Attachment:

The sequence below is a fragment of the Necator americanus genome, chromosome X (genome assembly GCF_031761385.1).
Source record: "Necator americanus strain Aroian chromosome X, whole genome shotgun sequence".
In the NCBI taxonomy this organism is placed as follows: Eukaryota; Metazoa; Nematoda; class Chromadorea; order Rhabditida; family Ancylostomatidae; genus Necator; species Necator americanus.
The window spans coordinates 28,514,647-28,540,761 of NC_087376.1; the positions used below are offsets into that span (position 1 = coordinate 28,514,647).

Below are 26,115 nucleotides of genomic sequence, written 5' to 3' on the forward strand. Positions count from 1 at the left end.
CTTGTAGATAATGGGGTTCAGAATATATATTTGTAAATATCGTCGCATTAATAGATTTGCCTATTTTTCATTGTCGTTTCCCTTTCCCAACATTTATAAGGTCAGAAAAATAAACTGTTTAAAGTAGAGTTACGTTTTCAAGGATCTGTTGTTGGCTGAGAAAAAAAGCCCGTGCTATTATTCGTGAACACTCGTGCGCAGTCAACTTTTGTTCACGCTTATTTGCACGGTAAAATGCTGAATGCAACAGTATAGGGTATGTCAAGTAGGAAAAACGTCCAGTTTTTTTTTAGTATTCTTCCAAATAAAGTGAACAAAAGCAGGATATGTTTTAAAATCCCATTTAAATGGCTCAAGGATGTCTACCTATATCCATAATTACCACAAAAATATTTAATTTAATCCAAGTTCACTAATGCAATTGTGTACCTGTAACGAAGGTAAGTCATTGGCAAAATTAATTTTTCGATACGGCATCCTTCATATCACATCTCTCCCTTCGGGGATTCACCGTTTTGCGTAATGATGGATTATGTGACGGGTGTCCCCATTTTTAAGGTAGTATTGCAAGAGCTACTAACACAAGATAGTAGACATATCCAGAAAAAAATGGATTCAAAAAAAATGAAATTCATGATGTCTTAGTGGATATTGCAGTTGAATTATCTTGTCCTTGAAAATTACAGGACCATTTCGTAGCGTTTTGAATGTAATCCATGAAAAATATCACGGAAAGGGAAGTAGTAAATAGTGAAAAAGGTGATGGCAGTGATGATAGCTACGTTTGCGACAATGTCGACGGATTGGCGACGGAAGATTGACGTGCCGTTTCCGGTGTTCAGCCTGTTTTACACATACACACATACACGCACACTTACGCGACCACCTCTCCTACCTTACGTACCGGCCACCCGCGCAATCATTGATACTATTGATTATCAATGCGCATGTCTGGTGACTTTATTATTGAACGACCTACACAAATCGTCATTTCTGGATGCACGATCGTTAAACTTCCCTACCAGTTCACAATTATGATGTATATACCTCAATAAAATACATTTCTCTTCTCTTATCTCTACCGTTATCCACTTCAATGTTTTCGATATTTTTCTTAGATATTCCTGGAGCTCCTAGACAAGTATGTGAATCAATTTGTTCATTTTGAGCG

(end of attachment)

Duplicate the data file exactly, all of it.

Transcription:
The sequence below is a fragment of the Necator americanus genome, chromosome X (genome assembly GCF_031761385.1).
Source record: "Necator americanus strain Aroian chromosome X, whole genome shotgun sequence".
In the NCBI taxonomy this organism is placed as follows: Eukaryota; Metazoa; Nematoda; class Chromadorea; order Rhabditida; family Ancylostomatidae; genus Necator; species Necator americanus.
The window spans coordinates 28,514,647-28,540,761 of NC_087376.1; the positions used below are offsets into that span (position 1 = coordinate 28,514,647).

Below are 26,115 nucleotides of genomic sequence, written 5' to 3' on the forward strand. Positions count from 1 at the left end.
CTTGTAGATAATGGGGTTCAGAATATATATTTGTAAATATCGTCGCATTAATAGATTTGCCTATTTTTCATTGTCGTTTCCCTTTCCCAACATTTATAAGGTCAGAAAAATAAACTGTTTAAAGTAGAGTTACGTTTTCAAGGATCTGTTGTTGGCTGAGAAAAAAAGCCCGTGCTATTATTCGTGAACACTCGTGCGCAGTCAACTTTTGTTCACGCTTATTTGCACGGTAAAATGCTGAATGCAACAGTATAGGGTATGTCAAGTAGGAAAAACGTCCAGTTTTTTTTTAGTATTCTTCCAAATAAAGTGAACAAAAGCAGGATATGTTTTAAAATCCCATTTAAATGGCTCAAGGATGTCTACCTATATCCATAATTACCACAAAAATATTTAATTTAATCCAAGTTCACTAATGCAATTGTGTACCTGTAACGAAGGTAAGTCATTGGCAAAATTAATTTTTCGATACGGCATCCTTCATATCACATCTCTCCCTTCGGGGATTCACCGTTTTGCGTAATGATGGATTATGTGACGGGTGTCCCCATTTTTAAGGTAGTATTGCAAGAGCTACTAACACAAGATAGTAGACATATCCAGAAAAAAATGGATTCAAAAAAAATGAAATTCATGATGTCTTAGTGGATATTGCAGTTGAATTATCTTGTCCTTGAAAATTACAGGACCATTTCGTAGCGTTTTGAATGTAATCCATGAAAAATATCACGGAAAGGGAAGTAGTAAATAGTGAAAAAGGTGATGGCAGTGATGATAGCTACGTTTGCGACAATGTCGACGGATTGGCGACGGAAGATTGACGTGCCGTTTCCGGTGTTCAGCCTGTTTTACACATACACACATACACGCACACTTACGCGACCACCTCTCCTACCTTACGTACCGGCCACCCGCGCAATCATTGATACTATTGATTATCAATGCGCATGTCTGGTGACTTTATTATTGAACGACCTACACAAATCGTCATTTCTGGATGCACGATCGTTAAACTTCCCTACCAGTTCACAATTATGATGTATATACCTCAATAAAATACATTTCTCTTCTCTTATCTCTACCGTTATCCACTTCAATGTTTTCGATATTTTTCTTAGATATTCCTGGAGCTCCTAGACAAGTATGTGAATCAATTTGTTCATTTTGAGCG